Sky blocks Newzbin, important legal and technical questions need answering
mozolevsky at gmail.com
Thu Dec 15 21:35:24 GMT 2011
On 15 December 2011 17:23, James Firth <james2 at jfirth.net> wrote:
> Opinions of two senior practicing lawyers would not agree with you there...
So what? I'm sure BT and the others had opinions of senior practicing
lawyers that differed from the opinions of senior practicing lawyers
that MPAA had...
> The SABAM case is fundamentally different, in that monitoring of traffic
> is a central part of the blocking order. In Newzbin it's secondary - to check
> URLs, an action which could be seen as minimising the risk of "overblocking".
> Arnold J said this explicity, more or less, in his October ruling (6 from memory).
Given that ECJ deals with the interpretation of law and not
application of that law to the facts of a particular case,
fundamentally different facts aren't as important as the meaning of
the law, so long as that law is applicable. Applying the structure set
out at  in the ECJ judgment (unless I fundamentally misunderstand
how Cleanfeed works) to what the ISP is required to do is this:
1. Identify, within all of the electronic communications of all its
customers, the packets relating to HTTP;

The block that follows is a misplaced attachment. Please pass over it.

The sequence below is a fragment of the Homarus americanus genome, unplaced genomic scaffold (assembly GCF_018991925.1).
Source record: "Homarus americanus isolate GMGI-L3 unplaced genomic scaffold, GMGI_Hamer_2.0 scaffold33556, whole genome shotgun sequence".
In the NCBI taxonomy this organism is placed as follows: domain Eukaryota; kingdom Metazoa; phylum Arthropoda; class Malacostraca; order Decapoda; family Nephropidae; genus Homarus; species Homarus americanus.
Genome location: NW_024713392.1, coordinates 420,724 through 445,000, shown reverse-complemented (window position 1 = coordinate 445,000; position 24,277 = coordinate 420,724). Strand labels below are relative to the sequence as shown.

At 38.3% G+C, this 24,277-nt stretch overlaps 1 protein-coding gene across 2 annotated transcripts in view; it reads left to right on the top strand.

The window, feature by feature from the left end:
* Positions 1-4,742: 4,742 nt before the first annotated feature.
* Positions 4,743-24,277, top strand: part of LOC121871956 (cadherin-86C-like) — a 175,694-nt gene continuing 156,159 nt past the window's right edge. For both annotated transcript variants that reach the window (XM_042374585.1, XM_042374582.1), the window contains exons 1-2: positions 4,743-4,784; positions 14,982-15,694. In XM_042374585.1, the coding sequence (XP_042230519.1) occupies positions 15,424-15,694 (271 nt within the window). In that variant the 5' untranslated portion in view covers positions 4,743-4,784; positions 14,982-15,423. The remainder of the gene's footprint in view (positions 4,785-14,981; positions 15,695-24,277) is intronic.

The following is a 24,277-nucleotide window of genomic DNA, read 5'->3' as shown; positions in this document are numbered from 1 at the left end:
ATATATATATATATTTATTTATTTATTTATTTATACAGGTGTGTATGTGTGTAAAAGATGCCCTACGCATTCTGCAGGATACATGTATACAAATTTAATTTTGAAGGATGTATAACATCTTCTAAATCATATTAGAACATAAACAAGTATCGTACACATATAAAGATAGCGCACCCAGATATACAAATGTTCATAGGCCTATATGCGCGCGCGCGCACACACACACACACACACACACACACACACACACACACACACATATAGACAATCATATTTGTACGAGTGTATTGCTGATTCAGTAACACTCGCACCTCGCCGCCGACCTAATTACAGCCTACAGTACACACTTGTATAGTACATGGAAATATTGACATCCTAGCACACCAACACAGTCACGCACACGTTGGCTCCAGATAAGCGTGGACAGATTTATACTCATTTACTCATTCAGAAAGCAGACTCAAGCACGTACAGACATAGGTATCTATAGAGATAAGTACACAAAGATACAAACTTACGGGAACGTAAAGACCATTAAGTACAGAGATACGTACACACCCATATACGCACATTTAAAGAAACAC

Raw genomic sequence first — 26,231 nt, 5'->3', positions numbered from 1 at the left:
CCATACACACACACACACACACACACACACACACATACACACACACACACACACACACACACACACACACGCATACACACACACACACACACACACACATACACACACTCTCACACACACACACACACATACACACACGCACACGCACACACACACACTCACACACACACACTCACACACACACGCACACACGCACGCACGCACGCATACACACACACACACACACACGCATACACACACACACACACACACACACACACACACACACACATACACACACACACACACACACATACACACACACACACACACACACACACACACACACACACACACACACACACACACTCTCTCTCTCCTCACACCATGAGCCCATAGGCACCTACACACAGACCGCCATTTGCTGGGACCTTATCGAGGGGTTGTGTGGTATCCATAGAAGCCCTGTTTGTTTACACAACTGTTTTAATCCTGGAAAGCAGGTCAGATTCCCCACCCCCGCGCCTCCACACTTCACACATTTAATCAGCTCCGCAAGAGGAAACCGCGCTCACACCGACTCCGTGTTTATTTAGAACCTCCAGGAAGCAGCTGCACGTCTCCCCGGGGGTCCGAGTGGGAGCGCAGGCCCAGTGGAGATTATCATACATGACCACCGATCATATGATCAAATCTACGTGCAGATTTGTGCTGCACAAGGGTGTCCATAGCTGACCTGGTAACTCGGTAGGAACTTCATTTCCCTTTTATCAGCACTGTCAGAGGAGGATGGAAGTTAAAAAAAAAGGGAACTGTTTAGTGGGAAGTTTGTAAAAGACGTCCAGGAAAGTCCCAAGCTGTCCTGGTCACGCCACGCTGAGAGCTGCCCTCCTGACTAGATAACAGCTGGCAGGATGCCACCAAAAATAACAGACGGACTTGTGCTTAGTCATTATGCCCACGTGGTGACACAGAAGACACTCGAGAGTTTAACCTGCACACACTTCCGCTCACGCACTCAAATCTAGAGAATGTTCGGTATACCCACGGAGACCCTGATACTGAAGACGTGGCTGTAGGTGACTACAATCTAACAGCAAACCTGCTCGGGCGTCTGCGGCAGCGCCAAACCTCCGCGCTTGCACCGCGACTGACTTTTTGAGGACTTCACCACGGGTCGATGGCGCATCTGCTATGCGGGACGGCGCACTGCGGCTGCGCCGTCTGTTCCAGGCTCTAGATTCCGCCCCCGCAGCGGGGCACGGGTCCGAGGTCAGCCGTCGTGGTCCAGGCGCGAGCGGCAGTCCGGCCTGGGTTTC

2. Identify, within that traffic, the URLs supplied by the Applicants
3. Block access to those URLs.
I don't think that it matters whether 2&3 are done by the ISP or on
ISP's behalf by a third party. I don't see how an ISP would know
whether to pass a well-formed HTTP session to Cleanfeed without a
general catch-all filtering first.
HTTP vs P2P argument makes no difference either: in both cases you
need to actively and indiscriminately monitor the network layer and
based on that monitor the application layer to decide whether to block
content or not. Or is that not how Cleanfeed works?
Would this amount to interception or surveillance under Directive 2000/31?
Further, the BT injunction is not limited in time either, is it?
> All the issues of proportionality and compatibility have been addressed by
> Arnold, J. Another judge might come to a different conclusion but the thinking
> I'm hearing is that Newzbin will not be affected SABAM.
The three paragraphs that address the proportionality are very thin
and appear to be based on the fact that the cost to BT would not be
too high since BT already used Cleanfeed. Although to me, it seems
bizarre that the judge made explicit references to Cleanfeed in the
order (whereby arguably showing judicial endorsement), instead of a
generic blocking mechanism... The judge made no assessment of the
rights of privacy of BT's users as a whole, merely he was "satisfied"
that the curtailing of Art. 10 rights was proportionate. For example,
I wouldn't be surprised if Cleanfeed logs every referral regardless of
whether that referral is subsequently blocked.
Surely the more appropriate and proportionate course of action in the
BT case would have been for the MPAA to seek an order against the
upstream ISP of Newzbin, as the latter would be more effective,
involve a direct action against the wrong-doer and not unnecessarily
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